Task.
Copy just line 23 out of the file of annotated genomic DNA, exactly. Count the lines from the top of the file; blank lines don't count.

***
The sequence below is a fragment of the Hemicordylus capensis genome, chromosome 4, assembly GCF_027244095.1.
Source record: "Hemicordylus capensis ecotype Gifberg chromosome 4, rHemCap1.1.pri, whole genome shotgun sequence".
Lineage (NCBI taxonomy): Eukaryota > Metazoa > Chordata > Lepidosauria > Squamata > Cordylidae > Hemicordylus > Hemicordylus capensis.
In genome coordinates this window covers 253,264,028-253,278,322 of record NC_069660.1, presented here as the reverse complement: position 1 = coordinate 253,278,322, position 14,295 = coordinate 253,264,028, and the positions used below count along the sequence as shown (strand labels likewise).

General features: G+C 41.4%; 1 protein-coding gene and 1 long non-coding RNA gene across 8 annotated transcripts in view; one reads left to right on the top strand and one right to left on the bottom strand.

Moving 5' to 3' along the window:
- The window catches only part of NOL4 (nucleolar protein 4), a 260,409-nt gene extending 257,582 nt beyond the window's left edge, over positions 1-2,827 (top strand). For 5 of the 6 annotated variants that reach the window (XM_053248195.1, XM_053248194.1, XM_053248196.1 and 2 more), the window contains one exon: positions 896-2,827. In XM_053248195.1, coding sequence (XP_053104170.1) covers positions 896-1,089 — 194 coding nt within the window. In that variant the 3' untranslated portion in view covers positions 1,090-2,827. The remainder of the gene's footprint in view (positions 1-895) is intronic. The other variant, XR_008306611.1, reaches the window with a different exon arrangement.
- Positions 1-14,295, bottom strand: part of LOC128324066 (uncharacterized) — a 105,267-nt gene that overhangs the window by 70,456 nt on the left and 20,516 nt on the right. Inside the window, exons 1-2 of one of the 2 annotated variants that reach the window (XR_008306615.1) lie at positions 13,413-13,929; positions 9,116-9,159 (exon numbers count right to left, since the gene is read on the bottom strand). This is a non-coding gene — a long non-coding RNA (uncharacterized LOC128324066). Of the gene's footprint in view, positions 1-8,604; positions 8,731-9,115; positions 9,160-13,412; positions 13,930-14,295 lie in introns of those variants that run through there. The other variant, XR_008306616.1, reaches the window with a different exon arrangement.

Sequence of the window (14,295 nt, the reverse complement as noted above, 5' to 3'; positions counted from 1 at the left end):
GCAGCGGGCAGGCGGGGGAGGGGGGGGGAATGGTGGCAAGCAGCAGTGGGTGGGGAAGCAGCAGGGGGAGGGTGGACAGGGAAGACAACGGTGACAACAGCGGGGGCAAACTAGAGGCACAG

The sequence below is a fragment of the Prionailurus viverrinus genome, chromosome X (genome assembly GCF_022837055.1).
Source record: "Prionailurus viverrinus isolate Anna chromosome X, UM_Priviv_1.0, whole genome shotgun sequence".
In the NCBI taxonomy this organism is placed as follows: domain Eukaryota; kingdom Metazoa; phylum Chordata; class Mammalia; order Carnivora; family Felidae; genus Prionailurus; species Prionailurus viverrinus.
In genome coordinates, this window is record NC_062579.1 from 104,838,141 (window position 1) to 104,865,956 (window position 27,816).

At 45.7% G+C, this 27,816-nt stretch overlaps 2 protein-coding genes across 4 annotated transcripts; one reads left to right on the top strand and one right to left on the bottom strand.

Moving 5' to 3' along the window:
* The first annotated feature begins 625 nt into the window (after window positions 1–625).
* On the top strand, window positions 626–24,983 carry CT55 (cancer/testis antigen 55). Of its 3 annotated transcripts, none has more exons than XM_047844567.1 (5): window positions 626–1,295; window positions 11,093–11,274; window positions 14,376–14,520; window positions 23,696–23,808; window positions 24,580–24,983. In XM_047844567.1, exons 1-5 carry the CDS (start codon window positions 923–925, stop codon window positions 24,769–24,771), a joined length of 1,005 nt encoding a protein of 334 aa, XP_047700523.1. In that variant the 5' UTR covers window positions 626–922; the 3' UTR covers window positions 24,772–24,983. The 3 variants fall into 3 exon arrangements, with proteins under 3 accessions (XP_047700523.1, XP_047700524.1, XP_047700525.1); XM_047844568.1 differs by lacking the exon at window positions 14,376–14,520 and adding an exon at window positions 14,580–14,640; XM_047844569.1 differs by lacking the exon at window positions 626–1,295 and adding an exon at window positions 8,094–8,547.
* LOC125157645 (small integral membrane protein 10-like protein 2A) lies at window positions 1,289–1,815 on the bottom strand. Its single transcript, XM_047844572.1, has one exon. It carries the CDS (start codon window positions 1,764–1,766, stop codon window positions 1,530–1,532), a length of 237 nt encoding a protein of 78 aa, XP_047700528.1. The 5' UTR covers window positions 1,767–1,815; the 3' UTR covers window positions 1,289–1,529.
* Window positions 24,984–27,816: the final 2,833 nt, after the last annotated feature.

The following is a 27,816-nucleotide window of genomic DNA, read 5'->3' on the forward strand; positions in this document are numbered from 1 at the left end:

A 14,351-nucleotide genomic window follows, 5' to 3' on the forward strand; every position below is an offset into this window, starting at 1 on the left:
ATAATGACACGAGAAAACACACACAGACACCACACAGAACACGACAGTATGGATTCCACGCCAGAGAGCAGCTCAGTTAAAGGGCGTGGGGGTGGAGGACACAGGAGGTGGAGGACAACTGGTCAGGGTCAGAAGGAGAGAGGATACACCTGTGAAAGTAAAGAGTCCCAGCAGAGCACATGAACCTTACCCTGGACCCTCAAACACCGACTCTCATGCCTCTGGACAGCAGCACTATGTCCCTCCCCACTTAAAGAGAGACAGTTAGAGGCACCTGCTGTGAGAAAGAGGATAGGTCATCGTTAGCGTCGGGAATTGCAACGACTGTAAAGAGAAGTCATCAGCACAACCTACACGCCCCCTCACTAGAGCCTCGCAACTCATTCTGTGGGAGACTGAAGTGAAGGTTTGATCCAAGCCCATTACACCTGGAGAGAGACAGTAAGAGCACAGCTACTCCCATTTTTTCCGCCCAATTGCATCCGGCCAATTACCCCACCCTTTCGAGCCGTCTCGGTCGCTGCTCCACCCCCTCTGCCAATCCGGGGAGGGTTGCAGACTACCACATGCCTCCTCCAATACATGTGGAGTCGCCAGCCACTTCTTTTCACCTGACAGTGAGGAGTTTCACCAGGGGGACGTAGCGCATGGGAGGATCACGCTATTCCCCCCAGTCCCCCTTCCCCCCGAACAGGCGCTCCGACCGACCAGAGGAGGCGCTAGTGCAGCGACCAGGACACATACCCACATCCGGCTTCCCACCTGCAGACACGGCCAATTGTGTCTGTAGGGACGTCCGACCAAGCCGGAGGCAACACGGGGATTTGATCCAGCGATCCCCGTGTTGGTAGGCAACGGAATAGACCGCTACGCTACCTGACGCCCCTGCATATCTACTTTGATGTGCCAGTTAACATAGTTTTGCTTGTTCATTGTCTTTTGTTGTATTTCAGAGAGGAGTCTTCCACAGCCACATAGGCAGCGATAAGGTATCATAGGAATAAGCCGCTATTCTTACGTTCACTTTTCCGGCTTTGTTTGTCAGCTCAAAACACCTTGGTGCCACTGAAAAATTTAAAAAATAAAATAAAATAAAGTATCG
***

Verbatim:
ATAATGACACGAGAAAACACACACAGACACCACACAGAACACGACAGTATGGATTCCACGCCAGAGAGCAGCTCAGTTAAAGGGCGTGGGGGTGGAGGACACAGGAGGTGGAGGACAACTGGTCAGGGTCAGAAGGAGAGAGGATACACCTGTGAAAGTAAAGAGTCCCAGCAGAGCACATGAACCTTACCCTGGACCCTCAAACACCGACTCTCATGCCTCTGGACAGCAGCACTATGTCCCTCCCCACTTAAAGAGAGACAGTTAGAGGCACCTGCTGTGAGAAAGAGGATAGGTCATCGTTAGCGTCGGGAATTGCAACGACTGTAAAGAGAAGTCATCAGCACAACCTACACGCCCCCTCACTAGAGCCTCGCAACTCATTCTGTGGGAGACTGAAGTGAAGGTTTGATCCAAGCCCATTACACCTGGAGAGAGACAGTAAGAGCACAGCTACTCCCATTTTTTCCGCCCAATTGCATCCGGCCAATTACCCCACCCTTTCGAGCCGTCTCGGTCGCTGCTCCACCCCCTCTGCCAATCCGGGGAGGGTTGCAGACTACCACATGCCTCCTCCAATACATGTGGAGTCGCCAGCCACTTCTTTTCACCTGACAGTGAGGAGTTTCACCAGGGGGACGTAGCGCATGGGAGGATCACGCTATTCCCCCCAGTCCCCCTTCCCCCCGAACAGGCGCTCCGACCGACCAGAGGAGGCGCTAGTGCAGCGACCAGGACACATACCCACATCCGGCTTCCCACCTGCAGACACGGCCAATTGTGTCTGTAGGGACGTCCGACCAAGCCGGAGGCAACACGGGGATTTGATCCAGCGATCCCCGTGTTGGTAGGCAACGGAATAGACCGCTACGCTACCTGACGCCCCTGCATATCTACTTTGATGTGCCAGTTAACATAGTTTTGCTTGTTCATTGTCTTTTGTTGTATTTCAGAGAGGAGTCTTCCACAGCCACATAGGCAGCGATAAGGTATCATAGGAATAAGCCGCTATTCTTACGTTCACTTTTCCGGCTTTGTTTGTCAGCTCAAAACACCTTGGTGCCACTGAAAAATTTAAAAAATAAAATAAAATAAAGTATCG